My aforesaid system differs from the conventional system in that chilled liquid is fed year-round to the unit heat-exchange coils to take care of the internal sensible heat gain. The primary lair is always conditioned to counteract the sensible heat transmission gain or loss. Once the outside temperatureis below the design temperature, there will always be a heat transmission loss and the primary air will always need heat added. The winter cycle is distinguished from the summer and intermediate cycles in that, on the winter cycle, the condenser heat of the refrigerating system, instead of being dissipated in a cooling tower, is utilized in the central conditioner to heat up the incoming primary air. Since chilled liquid is fed year-roundv to therunit heat-exchange coils,
egesdses fr i) there is no necessity for the summer-winter controls of the conventional system and simple air conditioning controls may be used.
Further, the changeover point in my aforesaid system is not so severely affected by the increasing unit etliciencies. The trend to larger glass areas in buildings generally has a beneficial effect, in my system, on the changeover point which remains fairly constant and at an elevated temperature. lThe desirability of a high changeover point is based on two factors: (l) the aforementioned cooling tower operation which is ditiicult and `costly in below freezing temperatures and (2) the fact that .in my aforesaid system, when on the Winter cycle, condenser heat is efficiently utilized to vheat incoming primary air rather than being dissipated to the atmosphere. Again, Yreference may be had to my said application, Serial No. 638,962, for a detailed analysis and discussion of the above. For this purpose, the disclosure of said application may be considered to be a part of this application and incorporated herein.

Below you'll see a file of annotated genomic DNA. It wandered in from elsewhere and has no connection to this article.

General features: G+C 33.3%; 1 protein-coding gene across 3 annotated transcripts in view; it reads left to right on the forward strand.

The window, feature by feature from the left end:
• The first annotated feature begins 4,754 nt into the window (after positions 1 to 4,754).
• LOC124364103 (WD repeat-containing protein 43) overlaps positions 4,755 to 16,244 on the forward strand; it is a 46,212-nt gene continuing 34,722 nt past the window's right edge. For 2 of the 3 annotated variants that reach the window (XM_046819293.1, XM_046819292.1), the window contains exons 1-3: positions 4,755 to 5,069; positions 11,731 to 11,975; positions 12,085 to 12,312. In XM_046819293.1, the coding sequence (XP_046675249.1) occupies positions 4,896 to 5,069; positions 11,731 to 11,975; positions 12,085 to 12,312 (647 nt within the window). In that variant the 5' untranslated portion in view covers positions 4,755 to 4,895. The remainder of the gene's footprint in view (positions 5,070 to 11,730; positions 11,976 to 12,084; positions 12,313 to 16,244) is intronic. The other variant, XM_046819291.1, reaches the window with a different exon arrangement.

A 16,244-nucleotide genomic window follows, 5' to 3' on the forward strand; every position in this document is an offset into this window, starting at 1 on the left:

This application discloses an air conditioning system of the above induction type and is an improvement on my aforesaid system, as disclosed in application Serial No. 638,962. In the system as disclosed herein, I retain all the advantages of my aforesaid system and, in addition, provide two further important advantages. These further advantages are: (l) I maintain completely separate circuits for the chilled liquid and heated condenser liquid flow through the centralfconditioner which makes for considerably easier maintenance. In my prior application I disclosed a system wherein Va common liquid coil was utilized in the central conditioner -both for chilled liquid ow and heated condenser liquid flow. l(2) Primarily, however, by maintaining such separate circuits, I make it possible to utilize heated condenser liquid for re-heat as soon as the need for re-heating is necessary. It Will be apparent that since the primary air is cooled down considerably for dehumidication purposes, it will be often-times necessary to re-heat this air even at outside temperatures above the design temperature. In my prior disclosed system, since the same central conditioner liquid coil was utilized for both chilled liquid and heated condenser liquid ow, I was not able-to avail myself of the heated condenser liquid for re-heating purposes until such time as the central conditioner liquid coil was not needed for chilled liquid flow (winter cycle). This meant that during a large portion of the year, condenser heat was dissipated in a cooling tower at the same time that steam or some other source of heat was being utilized to re-heat incoming primary air.